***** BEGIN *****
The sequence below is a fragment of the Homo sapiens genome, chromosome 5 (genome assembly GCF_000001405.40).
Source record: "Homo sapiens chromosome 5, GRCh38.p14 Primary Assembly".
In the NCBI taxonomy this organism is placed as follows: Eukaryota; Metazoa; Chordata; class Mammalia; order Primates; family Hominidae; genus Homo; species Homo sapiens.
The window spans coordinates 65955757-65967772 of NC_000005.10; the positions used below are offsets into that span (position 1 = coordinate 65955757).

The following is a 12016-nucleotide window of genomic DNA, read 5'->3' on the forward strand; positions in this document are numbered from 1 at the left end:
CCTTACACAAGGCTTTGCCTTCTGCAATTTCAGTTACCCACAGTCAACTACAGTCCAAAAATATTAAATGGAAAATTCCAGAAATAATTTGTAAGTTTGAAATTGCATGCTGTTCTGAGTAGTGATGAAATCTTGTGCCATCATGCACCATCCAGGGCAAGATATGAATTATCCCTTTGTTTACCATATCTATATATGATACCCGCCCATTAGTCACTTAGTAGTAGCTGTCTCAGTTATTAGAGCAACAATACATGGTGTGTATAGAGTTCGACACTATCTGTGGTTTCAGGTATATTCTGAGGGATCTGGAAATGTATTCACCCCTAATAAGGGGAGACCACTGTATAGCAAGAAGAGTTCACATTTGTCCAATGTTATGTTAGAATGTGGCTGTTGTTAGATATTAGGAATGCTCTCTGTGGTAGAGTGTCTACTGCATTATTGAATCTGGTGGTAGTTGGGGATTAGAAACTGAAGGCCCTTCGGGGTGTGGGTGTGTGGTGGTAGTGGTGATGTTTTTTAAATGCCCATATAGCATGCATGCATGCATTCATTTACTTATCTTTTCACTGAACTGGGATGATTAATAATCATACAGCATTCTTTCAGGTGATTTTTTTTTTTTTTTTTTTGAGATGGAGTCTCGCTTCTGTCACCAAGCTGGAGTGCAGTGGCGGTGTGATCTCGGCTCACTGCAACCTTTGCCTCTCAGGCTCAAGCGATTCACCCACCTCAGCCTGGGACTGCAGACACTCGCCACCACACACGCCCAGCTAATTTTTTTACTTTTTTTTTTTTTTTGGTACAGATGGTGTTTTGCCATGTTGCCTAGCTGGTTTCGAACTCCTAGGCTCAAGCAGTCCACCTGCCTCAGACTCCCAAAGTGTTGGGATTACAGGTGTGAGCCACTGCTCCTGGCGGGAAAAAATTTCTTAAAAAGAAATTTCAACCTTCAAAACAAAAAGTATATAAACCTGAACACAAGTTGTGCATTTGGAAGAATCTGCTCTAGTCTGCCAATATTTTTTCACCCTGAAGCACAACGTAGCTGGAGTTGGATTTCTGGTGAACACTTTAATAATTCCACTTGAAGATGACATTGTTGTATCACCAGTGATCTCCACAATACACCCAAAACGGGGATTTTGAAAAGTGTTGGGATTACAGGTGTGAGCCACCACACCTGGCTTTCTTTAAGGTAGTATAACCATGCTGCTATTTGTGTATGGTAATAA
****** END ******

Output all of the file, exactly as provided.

The sequence below is a fragment of the Homo sapiens genome, chromosome 5 (genome assembly GCF_000001405.40).
Source record: "Homo sapiens chromosome 5, GRCh38.p14 Primary Assembly".
In the NCBI taxonomy this organism is placed as follows: Eukaryota; Metazoa; Chordata; class Mammalia; order Primates; family Hominidae; genus Homo; species Homo sapiens.
The window spans coordinates 65955757-65967772 of NC_000005.10; the positions used below are offsets into that span (position 1 = coordinate 65955757).

The following is a 12016-nucleotide window of genomic DNA, read 5'->3' on the forward strand; positions in this document are numbered from 1 at the left end:
CCTTACACAAGGCTTTGCCTTCTGCAATTTCAGTTACCCACAGTCAACTACAGTCCAAAAATATTAAATGGAAAATTCCAGAAATAATTTGTAAGTTTGAAATTGCATGCTGTTCTGAGTAGTGATGAAATCTTGTGCCATCATGCACCATCCAGGGCAAGATATGAATTATCCCTTTGTTTACCATATCTATATATGATACCCGCCCATTAGTCACTTAGTAGTAGCTGTCTCAGTTATTAGAGCAACAATACATGGTGTGTATAGAGTTCGACACTATCTGTGGTTTCAGGTATATTCTGAGGGATCTGGAAATGTATTCACCCCTAATAAGGGGAGACCACTGTATAGCAAGAAGAGTTCACATTTGTCCAATGTTATGTTAGAATGTGGCTGTTGTTAGATATTAGGAATGCTCTCTGTGGTAGAGTGTCTACTGCATTATTGAATCTGGTGGTAGTTGGGGATTAGAAACTGAAGGCCCTTCGGGGTGTGGGTGTGTGGTGGTAGTGGTGATGTTTTTTAAATGCCCATATAGCATGCATGCATGCATTCATTTACTTATCTTTTCACTGAACTGGGATGATTAATAATCATACAGCATTCTTTCAGGTGATTTTTTTTTTTTTTTTTTTGAGATGGAGTCTCGCTTCTGTCACCAAGCTGGAGTGCAGTGGCGGTGTGATCTCGGCTCACTGCAACCTTTGCCTCTCAGGCTCAAGCGATTCACCCACCTCAGCCTGGGACTGCAGACACTCGCCACCACACACGCCCAGCTAATTTTTTTACTTTTTTTTTTTTTTTGGTACAGATGGTGTTTTGCCATGTTGCCTAGCTGGTTTCGAACTCCTAGGCTCAAGCAGTCCACCTGCCTCAGACTCCCAAAGTGTTGGGATTACAGGTGTGAGCCACTGCTCCTGGCGGGAAAAAATTTCTTAAAAAGAAATTTCAACCTTCAAAACAAAAAGTATATAAACCTGAACACAAGTTGTGCATTTGGAAGAATCTGCTCTAGTCTGCCAATATTTTTTCACCCTGAAGCACAACGTAGCTGGAGTTGGATTTCTGGTGAACACTTTAATAATTCCACTTGAAGATGACATTGTTGTATCACCAGTGATCTCCACAATACACCCAAAACGGGGATTTTGAAAAGTGTTGGGATTACAGGTGTGAGCCACCACACCTGGCTTTCTTTAAGGTAGTATAACCATGCTGCTATTTGTGTATGGTAATAA